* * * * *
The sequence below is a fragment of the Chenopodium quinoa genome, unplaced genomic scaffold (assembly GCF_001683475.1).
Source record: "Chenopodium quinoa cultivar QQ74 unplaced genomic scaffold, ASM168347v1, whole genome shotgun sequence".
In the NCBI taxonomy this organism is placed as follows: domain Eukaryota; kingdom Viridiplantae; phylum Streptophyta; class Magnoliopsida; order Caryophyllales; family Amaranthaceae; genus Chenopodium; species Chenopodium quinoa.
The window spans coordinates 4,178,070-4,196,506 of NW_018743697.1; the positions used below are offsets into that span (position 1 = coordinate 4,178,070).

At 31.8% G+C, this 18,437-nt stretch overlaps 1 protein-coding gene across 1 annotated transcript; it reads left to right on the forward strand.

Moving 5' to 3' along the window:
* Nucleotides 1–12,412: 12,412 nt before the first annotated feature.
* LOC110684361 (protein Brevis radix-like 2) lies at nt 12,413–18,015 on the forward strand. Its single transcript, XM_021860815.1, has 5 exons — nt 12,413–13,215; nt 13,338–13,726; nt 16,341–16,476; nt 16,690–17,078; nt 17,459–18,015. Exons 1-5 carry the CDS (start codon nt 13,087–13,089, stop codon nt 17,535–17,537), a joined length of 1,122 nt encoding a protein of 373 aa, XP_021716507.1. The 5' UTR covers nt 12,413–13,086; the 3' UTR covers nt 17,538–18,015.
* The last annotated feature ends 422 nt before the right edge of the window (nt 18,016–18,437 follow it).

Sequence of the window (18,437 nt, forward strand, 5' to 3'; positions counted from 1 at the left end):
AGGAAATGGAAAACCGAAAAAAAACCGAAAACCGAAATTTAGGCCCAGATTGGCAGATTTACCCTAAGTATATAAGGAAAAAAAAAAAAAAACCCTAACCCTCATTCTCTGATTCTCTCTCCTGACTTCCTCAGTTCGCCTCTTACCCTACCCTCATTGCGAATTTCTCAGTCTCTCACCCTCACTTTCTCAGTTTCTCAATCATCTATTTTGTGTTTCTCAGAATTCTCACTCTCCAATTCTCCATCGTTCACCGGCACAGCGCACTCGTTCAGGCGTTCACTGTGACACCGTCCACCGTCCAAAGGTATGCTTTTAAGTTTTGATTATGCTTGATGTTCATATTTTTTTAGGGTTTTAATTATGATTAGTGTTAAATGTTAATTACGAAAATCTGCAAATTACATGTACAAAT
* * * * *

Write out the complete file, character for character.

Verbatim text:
The sequence below is a fragment of the Chenopodium quinoa genome, unplaced genomic scaffold (assembly GCF_001683475.1).
Source record: "Chenopodium quinoa cultivar QQ74 unplaced genomic scaffold, ASM168347v1, whole genome shotgun sequence".
In the NCBI taxonomy this organism is placed as follows: domain Eukaryota; kingdom Viridiplantae; phylum Streptophyta; class Magnoliopsida; order Caryophyllales; family Amaranthaceae; genus Chenopodium; species Chenopodium quinoa.
The window spans coordinates 4,178,070-4,196,506 of NW_018743697.1; the positions used below are offsets into that span (position 1 = coordinate 4,178,070).

At 31.8% G+C, this 18,437-nt stretch overlaps 1 protein-coding gene across 1 annotated transcript; it reads left to right on the forward strand.

Moving 5' to 3' along the window:
* Nucleotides 1–12,412: 12,412 nt before the first annotated feature.
* LOC110684361 (protein Brevis radix-like 2) lies at nt 12,413–18,015 on the forward strand. Its single transcript, XM_021860815.1, has 5 exons — nt 12,413–13,215; nt 13,338–13,726; nt 16,341–16,476; nt 16,690–17,078; nt 17,459–18,015. Exons 1-5 carry the CDS (start codon nt 13,087–13,089, stop codon nt 17,535–17,537), a joined length of 1,122 nt encoding a protein of 373 aa, XP_021716507.1. The 5' UTR covers nt 12,413–13,086; the 3' UTR covers nt 17,538–18,015.
* The last annotated feature ends 422 nt before the right edge of the window (nt 18,016–18,437 follow it).

Sequence of the window (18,437 nt, forward strand, 5' to 3'; positions counted from 1 at the left end):
AGGAAATGGAAAACCGAAAAAAAACCGAAAACCGAAATTTAGGCCCAGATTGGCAGATTTACCCTAAGTATATAAGGAAAAAAAAAAAAAAACCCTAACCCTCATTCTCTGATTCTCTCTCCTGACTTCCTCAGTTCGCCTCTTACCCTACCCTCATTGCGAATTTCTCAGTCTCTCACCCTCACTTTCTCAGTTTCTCAATCATCTATTTTGTGTTTCTCAGAATTCTCACTCTCCAATTCTCCATCGTTCACCGGCACAGCGCACTCGTTCAGGCGTTCACTGTGACACCGTCCACCGTCCAAAGGTATGCTTTTAAGTTTTGATTATGCTTGATGTTCATATTTTTTTAGGGTTTTAATTATGATTAGTGTTAAATGTTAATTACGAAAATCTGCAAATTACATGTACAAAT